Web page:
PA Pandemic Relief Efforts Tragically Underfunded
$7 billion sits in a vault while real need goes unmet across the state
Three months ago, shortly after the 2021-22 state budget was passed, I gathered allies and advocates at City Hall in Philadelphia to talk about where we thought the budget would fall short on its promise to help Pennsylvania quickly recover from the continuing pandemic.
We predicted that the money allocated in Harrisburg would be only a fraction of what was needed in the community.
Turns out, we were right.
This week, we gathered on the steps of the state Capitol to tell anyone who would listen that applications for help from pandemic related losses were running three to four times greater than the money the majority in Harrisburg would agree to allocate.
Seven billion dollars still sits in reserve while the efforts targeted to help businesses, workers, violence interveners, landlords, tenants, essential workers and others are being tragically underfunded.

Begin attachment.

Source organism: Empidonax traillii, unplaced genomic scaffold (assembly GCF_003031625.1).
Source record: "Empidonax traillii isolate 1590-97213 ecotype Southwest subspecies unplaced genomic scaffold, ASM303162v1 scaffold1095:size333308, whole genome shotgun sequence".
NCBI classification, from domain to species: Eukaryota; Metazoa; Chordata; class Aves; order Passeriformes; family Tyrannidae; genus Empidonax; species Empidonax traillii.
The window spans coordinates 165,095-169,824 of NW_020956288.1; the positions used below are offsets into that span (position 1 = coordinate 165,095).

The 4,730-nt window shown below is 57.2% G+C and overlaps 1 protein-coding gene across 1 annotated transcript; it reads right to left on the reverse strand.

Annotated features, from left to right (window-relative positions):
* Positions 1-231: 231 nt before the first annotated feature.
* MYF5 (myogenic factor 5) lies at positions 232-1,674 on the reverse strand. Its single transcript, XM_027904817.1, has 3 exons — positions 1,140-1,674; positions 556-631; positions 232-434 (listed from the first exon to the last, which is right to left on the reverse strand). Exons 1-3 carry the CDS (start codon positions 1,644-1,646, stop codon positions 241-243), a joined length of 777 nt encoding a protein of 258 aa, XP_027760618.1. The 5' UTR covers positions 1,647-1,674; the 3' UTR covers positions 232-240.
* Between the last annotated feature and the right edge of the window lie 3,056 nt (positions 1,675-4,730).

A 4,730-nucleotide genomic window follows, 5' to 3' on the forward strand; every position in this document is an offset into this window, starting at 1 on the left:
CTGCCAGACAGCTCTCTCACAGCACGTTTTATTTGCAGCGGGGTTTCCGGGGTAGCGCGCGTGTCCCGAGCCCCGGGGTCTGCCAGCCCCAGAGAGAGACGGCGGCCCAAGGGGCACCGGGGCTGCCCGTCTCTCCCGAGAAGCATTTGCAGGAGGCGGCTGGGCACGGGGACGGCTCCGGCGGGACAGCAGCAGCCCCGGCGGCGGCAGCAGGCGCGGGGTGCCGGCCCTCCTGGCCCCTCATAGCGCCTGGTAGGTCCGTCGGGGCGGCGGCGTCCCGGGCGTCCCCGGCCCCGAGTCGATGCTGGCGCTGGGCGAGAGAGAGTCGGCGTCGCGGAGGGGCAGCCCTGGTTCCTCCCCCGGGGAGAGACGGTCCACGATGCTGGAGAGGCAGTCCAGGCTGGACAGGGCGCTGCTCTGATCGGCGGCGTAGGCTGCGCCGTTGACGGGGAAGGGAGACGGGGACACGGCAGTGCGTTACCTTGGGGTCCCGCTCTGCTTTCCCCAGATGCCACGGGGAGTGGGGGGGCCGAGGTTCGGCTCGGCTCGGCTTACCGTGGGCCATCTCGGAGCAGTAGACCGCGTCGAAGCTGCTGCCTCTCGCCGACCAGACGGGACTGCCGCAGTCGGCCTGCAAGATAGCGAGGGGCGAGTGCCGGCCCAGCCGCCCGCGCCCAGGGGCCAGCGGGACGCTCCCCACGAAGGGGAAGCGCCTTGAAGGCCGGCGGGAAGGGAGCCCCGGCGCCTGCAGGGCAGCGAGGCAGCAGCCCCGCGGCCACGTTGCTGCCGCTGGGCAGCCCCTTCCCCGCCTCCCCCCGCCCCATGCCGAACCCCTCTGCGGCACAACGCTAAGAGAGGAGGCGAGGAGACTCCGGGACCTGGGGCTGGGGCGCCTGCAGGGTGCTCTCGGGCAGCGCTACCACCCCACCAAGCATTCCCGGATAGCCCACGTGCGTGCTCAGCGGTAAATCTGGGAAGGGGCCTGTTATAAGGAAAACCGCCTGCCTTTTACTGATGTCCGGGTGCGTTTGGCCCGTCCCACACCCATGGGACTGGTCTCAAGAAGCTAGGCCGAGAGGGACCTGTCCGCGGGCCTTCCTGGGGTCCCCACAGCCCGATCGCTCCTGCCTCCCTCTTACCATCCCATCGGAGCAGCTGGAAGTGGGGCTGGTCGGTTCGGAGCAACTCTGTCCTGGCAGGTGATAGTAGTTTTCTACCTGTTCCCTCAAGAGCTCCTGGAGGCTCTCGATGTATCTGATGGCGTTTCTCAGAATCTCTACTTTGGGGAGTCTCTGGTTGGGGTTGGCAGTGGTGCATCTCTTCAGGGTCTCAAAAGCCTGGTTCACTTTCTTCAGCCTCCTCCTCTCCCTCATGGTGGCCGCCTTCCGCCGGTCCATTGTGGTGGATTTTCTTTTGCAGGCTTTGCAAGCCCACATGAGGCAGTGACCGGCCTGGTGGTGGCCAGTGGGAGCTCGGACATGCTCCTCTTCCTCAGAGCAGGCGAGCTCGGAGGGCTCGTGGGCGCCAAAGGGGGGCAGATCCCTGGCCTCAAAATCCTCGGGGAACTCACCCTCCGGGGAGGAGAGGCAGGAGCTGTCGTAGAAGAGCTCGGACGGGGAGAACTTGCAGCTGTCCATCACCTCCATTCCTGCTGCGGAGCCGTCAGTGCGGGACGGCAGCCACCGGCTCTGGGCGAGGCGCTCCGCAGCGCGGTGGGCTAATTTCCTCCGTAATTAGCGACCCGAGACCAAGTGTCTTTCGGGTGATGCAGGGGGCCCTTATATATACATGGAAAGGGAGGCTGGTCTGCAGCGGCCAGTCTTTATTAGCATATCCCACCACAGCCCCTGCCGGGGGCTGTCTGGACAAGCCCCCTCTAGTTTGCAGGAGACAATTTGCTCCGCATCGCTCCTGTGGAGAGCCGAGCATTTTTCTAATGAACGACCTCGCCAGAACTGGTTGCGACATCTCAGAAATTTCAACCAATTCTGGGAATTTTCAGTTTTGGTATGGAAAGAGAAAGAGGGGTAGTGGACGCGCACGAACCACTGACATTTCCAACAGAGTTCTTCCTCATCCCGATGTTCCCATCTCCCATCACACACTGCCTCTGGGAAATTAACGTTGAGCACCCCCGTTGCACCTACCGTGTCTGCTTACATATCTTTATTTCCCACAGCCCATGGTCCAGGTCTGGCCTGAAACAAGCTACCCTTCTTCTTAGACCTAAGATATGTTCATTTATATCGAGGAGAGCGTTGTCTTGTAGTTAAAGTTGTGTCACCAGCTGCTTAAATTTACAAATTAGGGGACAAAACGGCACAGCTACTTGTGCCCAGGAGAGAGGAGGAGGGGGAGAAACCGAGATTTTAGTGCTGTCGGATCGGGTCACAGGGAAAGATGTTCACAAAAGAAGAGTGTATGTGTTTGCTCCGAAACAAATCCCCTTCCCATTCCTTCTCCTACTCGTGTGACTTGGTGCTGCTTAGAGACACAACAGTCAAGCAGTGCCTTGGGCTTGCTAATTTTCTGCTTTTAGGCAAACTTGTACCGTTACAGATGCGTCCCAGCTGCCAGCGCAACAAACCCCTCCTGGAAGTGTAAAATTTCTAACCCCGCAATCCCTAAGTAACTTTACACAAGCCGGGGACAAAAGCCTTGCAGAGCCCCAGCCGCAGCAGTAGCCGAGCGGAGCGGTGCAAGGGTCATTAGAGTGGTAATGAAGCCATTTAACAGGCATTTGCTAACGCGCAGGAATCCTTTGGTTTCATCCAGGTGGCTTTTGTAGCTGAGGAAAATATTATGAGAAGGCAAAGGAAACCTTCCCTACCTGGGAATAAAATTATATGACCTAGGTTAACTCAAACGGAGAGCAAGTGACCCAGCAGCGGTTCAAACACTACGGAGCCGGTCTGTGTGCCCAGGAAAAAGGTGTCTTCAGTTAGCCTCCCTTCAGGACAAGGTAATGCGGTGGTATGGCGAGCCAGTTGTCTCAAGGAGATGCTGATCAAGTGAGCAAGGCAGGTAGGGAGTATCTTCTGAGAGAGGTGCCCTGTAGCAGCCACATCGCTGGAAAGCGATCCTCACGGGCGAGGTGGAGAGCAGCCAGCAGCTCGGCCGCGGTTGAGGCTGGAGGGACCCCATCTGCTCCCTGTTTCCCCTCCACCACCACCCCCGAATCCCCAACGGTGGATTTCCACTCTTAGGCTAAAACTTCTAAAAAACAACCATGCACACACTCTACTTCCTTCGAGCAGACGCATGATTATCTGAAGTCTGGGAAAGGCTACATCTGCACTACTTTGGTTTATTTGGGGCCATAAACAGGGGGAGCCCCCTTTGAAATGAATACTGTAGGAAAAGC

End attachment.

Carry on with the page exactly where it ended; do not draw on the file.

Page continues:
Here’s an example: The Small Business Grant program has become a national model providing more than $250 million to save thousands of businesses and jobs. However, the program received 62,000 applications with requests totaling well over $1 billion. That means thousands of businesses and their employees will be turned away if we don’t apply more federal American Rescue Plan funds to provide relief. The money was sent to Pennsylvania to help the economy, not to sit in a vault.
After violence spiked in the first year of the pandemic, we were able to pry loose $24 million for grants to violence prevention efforts. The program received applications seeking $170 million, a shortfall that could derail the modest improvements made in addressing the crisis.
Hughes and Wolf Urge Community Groups to Apply for Anti-Violence Grants :: September 23, 2021
Income losses from the pandemic put landlords and tenants alike in a bind. Thousands applied for relief, and Philadelphia successfully delivered for many of them. But the program is now headed to a $330 million shortfall, a disaster for families and their landlords.
The pandemic is not over, and neither is the fight to help Pennsylvanians who have suffered the most. Many businesses and individuals sacrificed greatly to help prevent the spread of this deadly infection. Ignoring them at their time of need is unconscionable.